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Resilience in Children
by Kamna Raj Bookmark and Share
 

The concept of resilience is not new, but defining it has always been a problem. So a number of international meetings have addressed the construct of resilience. It is the conclusions of these meetings, together with the literature, have led to the definition of resilience. 

"Resilience is a universal capacity which allows a person, group or community to prevent, minimize or overcome the damaging effects of adversity."

An International Resilience Project, using this definition was set out to examine parents, care givers or children do that seems to promote resilience. To launch this study, an advisory committee made up of international organizations was formed comprising the Civitan International Research Organization, UNESCO, PAHO, WHO, International Children's Center, International Catholic Child Bureau and Bernard Van Leer Foundation.

Edith Grotberg has carefully categorized the findings drawn from this project into three main categories each having five parts. The categories are: I Have, I Am, I Can.

I Have

The I HAVE factors are the external supports and resources that promotes resilience. The resilient child says…

I have

Trusting relationships
Parents, other family members, teachers, and friends who love and accept the child. Children of all ages need unconditional love from parents and primary care givers, but they need love and emotional support from other adults as well.

Structure and rules at home
Rules and routines include tasks the child is expected to perform. The consequences are clearly stated and understood. When rules are broken, the child is helped to understand what she/he did wrong and the child is encouraged to tell her/his side of what happened. The child is punished when needed and is then forgiven and reconciled with the adult. The parents do not harm the child in punishment.

Role Models
Parents, other adults, siblings, and peers demonstrate how to do things. They are also models of morality and may introduce the child to the customs of their religion.

Encouragement to be autonomous
Adults, especially parents, who encourage the child to do things on her own and to seek help as needed, help the child to be autonomous.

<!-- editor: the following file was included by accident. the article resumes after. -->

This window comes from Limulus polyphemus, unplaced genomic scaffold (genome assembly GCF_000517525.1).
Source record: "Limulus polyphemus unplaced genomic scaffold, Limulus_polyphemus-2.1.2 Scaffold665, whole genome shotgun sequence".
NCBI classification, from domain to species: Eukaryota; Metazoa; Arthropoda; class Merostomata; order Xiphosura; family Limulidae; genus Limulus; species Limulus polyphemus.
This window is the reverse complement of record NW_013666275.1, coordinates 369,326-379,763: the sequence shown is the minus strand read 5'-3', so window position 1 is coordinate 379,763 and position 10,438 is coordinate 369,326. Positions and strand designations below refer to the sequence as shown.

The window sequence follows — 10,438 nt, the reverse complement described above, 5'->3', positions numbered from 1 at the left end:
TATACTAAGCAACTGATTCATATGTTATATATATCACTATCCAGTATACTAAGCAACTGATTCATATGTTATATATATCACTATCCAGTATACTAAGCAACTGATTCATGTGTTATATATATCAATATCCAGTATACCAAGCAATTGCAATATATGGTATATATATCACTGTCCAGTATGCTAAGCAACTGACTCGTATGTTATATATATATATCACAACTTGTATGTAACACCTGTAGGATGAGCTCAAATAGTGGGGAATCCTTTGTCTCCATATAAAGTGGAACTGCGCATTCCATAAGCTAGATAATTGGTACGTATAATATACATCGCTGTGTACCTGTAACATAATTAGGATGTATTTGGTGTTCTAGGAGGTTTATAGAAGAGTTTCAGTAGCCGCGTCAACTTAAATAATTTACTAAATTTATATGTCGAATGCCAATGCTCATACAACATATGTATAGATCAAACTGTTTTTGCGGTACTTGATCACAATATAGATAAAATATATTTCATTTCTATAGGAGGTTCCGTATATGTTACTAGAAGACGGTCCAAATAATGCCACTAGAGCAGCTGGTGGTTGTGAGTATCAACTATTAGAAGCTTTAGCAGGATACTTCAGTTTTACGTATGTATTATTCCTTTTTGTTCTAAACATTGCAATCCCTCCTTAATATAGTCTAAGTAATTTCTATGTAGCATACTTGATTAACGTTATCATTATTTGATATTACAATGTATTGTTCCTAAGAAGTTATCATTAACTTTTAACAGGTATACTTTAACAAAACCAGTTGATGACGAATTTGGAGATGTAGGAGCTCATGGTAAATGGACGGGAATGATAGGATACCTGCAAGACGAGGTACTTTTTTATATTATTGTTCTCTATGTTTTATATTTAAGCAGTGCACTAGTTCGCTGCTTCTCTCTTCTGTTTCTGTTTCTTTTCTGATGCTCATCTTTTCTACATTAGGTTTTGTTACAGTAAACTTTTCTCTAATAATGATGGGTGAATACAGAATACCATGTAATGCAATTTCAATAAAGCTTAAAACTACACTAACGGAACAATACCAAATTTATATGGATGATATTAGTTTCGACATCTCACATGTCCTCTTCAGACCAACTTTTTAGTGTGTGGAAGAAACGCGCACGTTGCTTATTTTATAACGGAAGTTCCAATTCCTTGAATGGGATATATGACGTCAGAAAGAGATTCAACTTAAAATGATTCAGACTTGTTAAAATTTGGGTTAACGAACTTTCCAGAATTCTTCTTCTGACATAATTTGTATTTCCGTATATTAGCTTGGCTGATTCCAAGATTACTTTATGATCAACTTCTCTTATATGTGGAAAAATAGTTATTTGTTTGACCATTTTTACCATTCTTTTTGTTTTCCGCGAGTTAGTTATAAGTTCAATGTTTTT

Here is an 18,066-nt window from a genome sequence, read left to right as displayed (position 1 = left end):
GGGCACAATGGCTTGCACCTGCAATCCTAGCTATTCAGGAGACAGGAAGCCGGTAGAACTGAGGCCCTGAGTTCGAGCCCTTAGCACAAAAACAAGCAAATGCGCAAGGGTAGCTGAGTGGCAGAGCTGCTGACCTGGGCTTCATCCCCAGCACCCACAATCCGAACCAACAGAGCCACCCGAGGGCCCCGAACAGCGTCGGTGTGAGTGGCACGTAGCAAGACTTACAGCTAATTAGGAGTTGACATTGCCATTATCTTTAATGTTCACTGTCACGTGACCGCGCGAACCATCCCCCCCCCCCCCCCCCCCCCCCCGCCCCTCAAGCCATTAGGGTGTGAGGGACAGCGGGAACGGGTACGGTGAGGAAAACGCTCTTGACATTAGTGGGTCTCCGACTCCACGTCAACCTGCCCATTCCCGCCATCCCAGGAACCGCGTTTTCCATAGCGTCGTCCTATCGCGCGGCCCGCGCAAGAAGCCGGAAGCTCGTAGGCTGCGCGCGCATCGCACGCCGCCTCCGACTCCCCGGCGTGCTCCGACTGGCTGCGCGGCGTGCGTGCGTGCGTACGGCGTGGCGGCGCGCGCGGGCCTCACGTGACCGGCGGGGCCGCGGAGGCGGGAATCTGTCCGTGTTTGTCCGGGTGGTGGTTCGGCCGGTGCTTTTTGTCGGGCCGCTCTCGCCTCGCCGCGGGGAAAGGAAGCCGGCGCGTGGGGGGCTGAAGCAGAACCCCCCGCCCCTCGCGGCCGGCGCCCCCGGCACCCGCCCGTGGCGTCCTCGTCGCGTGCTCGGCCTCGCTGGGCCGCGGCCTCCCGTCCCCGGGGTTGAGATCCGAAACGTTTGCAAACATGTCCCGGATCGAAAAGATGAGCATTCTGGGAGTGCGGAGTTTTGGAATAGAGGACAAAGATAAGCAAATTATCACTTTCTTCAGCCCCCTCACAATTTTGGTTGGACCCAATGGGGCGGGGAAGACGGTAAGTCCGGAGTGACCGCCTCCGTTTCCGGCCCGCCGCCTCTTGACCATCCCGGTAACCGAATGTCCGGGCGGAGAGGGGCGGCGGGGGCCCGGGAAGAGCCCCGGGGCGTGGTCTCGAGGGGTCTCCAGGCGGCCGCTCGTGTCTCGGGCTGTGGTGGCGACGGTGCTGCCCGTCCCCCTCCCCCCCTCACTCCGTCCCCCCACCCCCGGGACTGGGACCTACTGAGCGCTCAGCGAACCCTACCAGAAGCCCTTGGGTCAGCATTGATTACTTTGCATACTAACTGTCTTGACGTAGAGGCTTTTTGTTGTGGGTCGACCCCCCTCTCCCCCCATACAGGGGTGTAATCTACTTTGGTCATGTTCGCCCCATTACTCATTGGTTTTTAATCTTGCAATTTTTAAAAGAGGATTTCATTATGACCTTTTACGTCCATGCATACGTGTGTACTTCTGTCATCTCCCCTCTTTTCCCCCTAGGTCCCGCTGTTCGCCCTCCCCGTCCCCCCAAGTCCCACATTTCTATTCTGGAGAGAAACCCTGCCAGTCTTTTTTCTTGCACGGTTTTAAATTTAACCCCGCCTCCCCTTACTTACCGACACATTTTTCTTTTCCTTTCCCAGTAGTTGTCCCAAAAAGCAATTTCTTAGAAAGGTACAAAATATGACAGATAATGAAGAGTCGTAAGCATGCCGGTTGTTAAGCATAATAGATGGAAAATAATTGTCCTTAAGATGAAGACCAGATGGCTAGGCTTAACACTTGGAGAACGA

Access to health, education, welfare, and security services
The child, independently or through the family, can rely on consistent services to meet the needs the family cannot fulfill-hospitals and doctors, school and teachers, social services, and police and fire protection.

I Am

The I AM factors are the child's internal, personal strengths. The resilient child says…

I am

Lovable
The child is aware that people like and love her/him. The child does endearing things for others that help make her/him lovable.

Loving, empathetic and altruistic
The child loves other people and expresses that love in many ways. She/he cares about what happens to others and expresses that caring through his actions and words.

Proud of myself
The child knows she/he is an important person and feels proud of who she/he is and what she/he can do to achieve it.

Autonomous and responsible
The child can do things on her/his own and accept the consequences of the behavior. 

Filled with hope, faith and trust
The child believes that there is hope for her/him and that there are other people and institutions that can be trusted. The child feels a sense of right and wrong, believes right will win and wants to contribute to this.

I Can

The I CAN factors are the child's social and interpersonal skills. The resilient child says…

I can

Communicate
The child is able to express thoughts and feelings to others. She/he can listen to what others are saying and be aware of what they are feeling.

Problem solve
The child can assess the nature and scope of a problem, what she/he needs to do to resolve it, and what help is needed from others. The child can negotiate solutions with others and may find creative situations.

Manage my feelings and impulses
The child can express her/his feelings in words and behavior that do not violate the feelings and rights of others or herself/himself.

Gauge the temperament of myself and others
The child has insight into her/his own temperament, for example - how active, risk taking, reflective, and cautious she/he is and also, into the temperament of others. This helps the child to take appropriate action at the appropriate time.

Seek trusting relationships
The child can find someone - a parent, teacher, other adult or same-age friend-to ask for help, to share feelings and concerns, to explore ways to solve personal and interpersonal problems, or to discuss conflicts in the family.

Children develop over time at different rates and so some information may be appropriate for younger or older children not necessarily within their chronological age group. Important thing is that you promote resilience as a parent.      

13-Jul-2000
More by :  Kamna Raj
 
Views: 2137
 
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